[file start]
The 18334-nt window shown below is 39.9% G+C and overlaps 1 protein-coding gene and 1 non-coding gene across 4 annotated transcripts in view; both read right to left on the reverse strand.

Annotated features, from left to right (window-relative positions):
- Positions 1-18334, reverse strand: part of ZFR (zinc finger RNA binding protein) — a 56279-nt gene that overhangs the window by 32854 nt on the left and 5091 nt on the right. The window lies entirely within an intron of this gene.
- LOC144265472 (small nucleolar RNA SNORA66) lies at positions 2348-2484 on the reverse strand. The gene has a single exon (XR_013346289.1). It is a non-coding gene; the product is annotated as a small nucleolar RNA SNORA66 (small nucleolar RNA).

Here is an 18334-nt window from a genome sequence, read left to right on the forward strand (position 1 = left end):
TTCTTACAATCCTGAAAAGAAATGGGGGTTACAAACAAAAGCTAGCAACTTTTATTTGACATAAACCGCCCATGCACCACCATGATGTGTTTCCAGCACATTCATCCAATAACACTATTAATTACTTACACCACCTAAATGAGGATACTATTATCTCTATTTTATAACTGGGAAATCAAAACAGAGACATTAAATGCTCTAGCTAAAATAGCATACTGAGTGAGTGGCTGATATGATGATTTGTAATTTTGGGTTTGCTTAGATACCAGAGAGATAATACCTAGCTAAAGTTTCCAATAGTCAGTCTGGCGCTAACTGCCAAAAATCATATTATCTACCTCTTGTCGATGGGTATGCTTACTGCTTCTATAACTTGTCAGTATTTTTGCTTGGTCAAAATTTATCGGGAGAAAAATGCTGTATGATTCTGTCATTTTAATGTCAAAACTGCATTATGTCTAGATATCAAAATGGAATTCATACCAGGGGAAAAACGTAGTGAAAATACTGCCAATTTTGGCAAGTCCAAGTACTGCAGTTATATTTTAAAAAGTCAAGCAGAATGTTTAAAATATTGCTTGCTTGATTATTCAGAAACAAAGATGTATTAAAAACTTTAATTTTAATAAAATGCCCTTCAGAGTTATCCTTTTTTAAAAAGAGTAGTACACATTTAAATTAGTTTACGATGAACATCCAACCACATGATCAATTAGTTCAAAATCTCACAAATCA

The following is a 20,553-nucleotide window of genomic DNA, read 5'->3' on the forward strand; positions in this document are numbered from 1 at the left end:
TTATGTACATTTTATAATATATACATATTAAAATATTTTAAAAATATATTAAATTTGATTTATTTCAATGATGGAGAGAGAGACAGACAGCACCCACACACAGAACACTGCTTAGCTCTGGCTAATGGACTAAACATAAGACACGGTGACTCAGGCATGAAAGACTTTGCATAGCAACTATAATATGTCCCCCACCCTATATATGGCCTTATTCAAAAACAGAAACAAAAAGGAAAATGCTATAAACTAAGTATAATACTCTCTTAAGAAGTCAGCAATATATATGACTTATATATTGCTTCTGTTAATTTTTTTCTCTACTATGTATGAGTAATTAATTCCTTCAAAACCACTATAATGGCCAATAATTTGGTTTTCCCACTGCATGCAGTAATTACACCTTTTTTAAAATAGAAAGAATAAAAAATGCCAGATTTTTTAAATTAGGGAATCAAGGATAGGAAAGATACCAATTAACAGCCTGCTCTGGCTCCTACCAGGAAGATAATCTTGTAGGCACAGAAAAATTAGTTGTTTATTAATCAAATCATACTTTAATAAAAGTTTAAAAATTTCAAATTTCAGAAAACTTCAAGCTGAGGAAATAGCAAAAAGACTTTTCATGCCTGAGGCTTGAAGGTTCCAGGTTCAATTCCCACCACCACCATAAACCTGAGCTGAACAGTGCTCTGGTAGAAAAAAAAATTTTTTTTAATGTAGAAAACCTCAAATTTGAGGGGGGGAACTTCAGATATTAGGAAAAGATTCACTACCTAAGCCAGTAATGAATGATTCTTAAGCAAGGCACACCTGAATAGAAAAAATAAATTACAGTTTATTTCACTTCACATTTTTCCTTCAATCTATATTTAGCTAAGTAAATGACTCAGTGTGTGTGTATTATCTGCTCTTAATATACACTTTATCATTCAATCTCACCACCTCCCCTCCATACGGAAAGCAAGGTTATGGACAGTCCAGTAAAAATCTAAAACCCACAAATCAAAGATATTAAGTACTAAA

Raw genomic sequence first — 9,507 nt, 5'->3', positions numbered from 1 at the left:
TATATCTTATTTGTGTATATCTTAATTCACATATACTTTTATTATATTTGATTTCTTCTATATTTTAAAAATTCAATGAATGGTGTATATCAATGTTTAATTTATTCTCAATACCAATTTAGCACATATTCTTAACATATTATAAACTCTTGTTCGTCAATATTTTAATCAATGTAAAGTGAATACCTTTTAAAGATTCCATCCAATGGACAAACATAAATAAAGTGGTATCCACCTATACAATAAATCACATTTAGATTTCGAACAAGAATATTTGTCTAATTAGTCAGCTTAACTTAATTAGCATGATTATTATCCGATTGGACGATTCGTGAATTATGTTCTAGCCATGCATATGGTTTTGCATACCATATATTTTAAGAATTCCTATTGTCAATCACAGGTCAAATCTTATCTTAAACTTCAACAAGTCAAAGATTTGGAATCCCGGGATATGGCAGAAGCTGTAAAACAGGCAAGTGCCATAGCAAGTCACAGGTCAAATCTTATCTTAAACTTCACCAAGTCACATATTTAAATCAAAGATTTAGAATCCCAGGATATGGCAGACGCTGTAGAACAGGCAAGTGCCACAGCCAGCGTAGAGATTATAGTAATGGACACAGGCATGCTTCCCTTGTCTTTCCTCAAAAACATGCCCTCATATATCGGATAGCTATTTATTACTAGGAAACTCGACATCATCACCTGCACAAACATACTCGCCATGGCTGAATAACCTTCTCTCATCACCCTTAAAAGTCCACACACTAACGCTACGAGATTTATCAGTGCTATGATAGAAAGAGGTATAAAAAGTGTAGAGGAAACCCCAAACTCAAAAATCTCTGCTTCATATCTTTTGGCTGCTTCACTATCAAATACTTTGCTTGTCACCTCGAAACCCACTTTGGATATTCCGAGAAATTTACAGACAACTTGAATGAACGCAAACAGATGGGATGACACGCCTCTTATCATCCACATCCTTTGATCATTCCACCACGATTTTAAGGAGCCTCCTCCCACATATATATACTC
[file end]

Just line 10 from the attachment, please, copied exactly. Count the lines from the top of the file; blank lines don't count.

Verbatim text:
TATATCTTATTTGTGTATATCTTAATTCACATATACTTTTATTATATTTGATTTCTTCTATATTTTAAAAATTCAATGAATGGTGTATATCAATGTTTAATTTATTCTCAATACCAATTTAGCACATATTCTTAACATATTATAAACTCTTGTTCGTCAATATTTTAATCAATGTAAAGTGAATACCTTTTAAAGATTCCATCCAATGGACAAACATAAATAAAGTGGTATCCACCTATACAATAAATCACATTTAGATTTCGAACAAGAATATTTGTCTAATTAGTCAGCTTAACTTAATTAGCATGATTATTATCCGATTGGACGATTCGTGAATTATGTTCTAGCCATGCATATGGTTTTGCATACCATATATTTTAAGAATTCCTATTGTCAATCACAGGTCAAATCTTATCTTAAACTTCAACAAGTCAAAGATTTGGAATCCCGGGATATGGCAGAAGCTGTAAAACAGGCAAGTGCCATAGCAAGTCACAGGTCAAATCTTATCTTAAACTTCACCAAGTCACATATTTAAATCAAAGATTTAGAATCCCAGGATATGGCAGACGCTGTAGAACAGGCAAGTGCCACAGCCAGCGTAGAGATTATAGTAATGGACACAGGCATGCTTCCCTTGTCTTTCCTCAAAAACATGCCCTCATATATCGGATAGCTATTTATTACTAGGAAACTCGACATCATCACCTGCACAAACATACTCGCCATGGCTGAATAACCTTCTCTCATCACCCTTAAAAGTCCACACACTAACGCTACGAGATTTATCAGTGCTATGATAGAAAGAGGTATAAAAAGTGTAGAGGAAACCCCAAACTCAAAAATCTCTGCTTCATATCTTTTGGCTGCTTCACTATCAAATACTTTGCTTGTCACCTCGAAACCCACTTTGGATATTCCGAGAAATTTACAGACAACTTGAATGAACGCAAACAGATGGGATGACACGCCTCTTATCATCCACATCCTTTGATCATTCCACCACGATTTTAAGGAGCCTCCTCCCACATATATATACTC